Lengyel, G. , Nagy, M. & Fiser, J.
Department of Cognitive Science, Central European University, Budapest, Hungary
Although many studies demonstrated visual statistical learning (VSL), only few focused on its consequences on perception. We investigated how acquiring visual regularities constrain subsequent visual processing.
Our method was based on the well-documented within-object processing advantage over across-object processing. We combined a VSL paradigm with a visual search task to assess whether participants detect a target better within statistical chunks than across chunks. In alternating blocks of observation and search trials, complex multi-shape visual scenes were presented, which unbeknownst to the participants, were built from pairs of abstract shapes without any segmentation cues. The visual chunks could only be extracted by tracking the statistical contingencies of shapes across scenes. During observation, participants passively observed the scenes, while during search, they performed a 3-AFC task deciding whether T letters appearing in the shapes formed horizontal or vertical pairs. Despite identical distance between positions, participants performed significantly better if the target pairs appeared within a statistical chunk than across two chunks.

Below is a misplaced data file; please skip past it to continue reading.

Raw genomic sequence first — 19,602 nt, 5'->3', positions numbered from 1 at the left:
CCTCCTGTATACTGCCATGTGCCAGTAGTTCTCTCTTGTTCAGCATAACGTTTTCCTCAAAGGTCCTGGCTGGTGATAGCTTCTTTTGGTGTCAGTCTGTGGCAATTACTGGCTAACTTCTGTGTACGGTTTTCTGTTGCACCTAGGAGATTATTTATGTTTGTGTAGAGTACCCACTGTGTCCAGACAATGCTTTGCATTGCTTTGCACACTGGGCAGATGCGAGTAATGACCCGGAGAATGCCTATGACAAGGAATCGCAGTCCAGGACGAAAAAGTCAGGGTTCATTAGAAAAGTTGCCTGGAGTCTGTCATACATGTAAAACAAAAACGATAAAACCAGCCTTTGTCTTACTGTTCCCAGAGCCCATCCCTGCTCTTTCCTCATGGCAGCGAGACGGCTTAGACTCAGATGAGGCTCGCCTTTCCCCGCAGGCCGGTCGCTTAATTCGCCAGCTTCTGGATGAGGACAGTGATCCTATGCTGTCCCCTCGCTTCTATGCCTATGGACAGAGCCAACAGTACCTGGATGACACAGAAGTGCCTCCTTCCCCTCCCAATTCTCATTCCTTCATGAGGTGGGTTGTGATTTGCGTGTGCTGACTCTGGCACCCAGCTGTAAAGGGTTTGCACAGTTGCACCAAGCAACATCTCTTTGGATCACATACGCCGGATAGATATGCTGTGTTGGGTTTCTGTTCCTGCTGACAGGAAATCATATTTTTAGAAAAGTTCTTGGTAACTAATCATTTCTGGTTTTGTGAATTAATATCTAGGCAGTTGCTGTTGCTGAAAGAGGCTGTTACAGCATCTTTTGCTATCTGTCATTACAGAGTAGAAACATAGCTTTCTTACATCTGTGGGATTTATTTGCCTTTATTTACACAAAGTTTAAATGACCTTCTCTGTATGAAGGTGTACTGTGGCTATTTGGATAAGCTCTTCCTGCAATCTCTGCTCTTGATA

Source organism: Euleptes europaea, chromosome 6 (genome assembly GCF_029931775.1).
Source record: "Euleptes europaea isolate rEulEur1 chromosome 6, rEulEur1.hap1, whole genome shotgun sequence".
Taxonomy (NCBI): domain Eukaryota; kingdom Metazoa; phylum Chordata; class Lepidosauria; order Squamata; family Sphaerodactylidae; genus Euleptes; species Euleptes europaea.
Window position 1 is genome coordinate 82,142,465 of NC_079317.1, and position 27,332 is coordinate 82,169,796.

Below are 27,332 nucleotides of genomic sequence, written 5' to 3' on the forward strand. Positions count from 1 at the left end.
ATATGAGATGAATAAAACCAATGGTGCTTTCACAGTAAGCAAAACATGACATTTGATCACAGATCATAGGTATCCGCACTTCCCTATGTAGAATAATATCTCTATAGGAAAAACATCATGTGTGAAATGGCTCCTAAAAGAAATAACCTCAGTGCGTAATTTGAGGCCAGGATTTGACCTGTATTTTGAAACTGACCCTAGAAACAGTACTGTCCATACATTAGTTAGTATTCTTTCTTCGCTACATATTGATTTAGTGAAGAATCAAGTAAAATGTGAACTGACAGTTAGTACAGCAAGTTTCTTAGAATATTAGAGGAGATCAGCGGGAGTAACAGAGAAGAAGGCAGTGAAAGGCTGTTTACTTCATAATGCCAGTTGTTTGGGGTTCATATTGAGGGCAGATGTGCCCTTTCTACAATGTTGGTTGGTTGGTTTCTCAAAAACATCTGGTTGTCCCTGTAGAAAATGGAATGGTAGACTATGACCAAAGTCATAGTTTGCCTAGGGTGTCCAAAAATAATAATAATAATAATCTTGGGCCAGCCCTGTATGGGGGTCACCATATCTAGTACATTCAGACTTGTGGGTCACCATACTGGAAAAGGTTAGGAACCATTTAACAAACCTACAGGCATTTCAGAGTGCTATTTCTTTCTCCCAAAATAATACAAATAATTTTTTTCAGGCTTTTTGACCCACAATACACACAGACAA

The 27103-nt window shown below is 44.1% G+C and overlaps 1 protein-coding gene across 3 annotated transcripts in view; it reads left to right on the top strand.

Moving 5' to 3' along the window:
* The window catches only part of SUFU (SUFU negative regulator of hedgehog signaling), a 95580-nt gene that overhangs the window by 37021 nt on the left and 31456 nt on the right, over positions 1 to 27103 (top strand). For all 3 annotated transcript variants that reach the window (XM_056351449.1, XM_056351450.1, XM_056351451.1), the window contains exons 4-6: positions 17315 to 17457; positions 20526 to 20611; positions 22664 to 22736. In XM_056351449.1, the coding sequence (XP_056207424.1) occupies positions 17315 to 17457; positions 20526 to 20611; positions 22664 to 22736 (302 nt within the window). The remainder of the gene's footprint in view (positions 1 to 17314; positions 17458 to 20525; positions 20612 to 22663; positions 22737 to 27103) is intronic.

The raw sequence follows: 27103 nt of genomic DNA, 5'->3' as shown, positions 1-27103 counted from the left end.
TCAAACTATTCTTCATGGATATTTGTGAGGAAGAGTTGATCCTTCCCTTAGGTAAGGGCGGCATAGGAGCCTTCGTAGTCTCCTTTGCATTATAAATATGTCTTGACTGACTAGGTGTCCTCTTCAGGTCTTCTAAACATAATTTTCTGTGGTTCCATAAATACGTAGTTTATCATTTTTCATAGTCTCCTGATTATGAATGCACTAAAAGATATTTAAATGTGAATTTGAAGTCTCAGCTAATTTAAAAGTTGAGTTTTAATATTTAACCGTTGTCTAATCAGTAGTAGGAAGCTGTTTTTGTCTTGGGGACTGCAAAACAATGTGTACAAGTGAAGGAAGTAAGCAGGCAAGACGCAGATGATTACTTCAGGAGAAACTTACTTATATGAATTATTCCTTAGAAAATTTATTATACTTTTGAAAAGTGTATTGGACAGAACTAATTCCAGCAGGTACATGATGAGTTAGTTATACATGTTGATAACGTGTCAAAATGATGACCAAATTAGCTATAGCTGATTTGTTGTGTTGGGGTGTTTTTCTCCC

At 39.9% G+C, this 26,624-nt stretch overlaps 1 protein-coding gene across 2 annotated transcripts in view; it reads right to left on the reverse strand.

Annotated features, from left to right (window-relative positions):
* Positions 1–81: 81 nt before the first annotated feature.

Thus, statistical contingencies facilitate visual processing of elements that belong to the same statistical chunk. This similarity between the effects of true objects and statistical chunks support the notion that VSL has a central role in the emergence of object representations.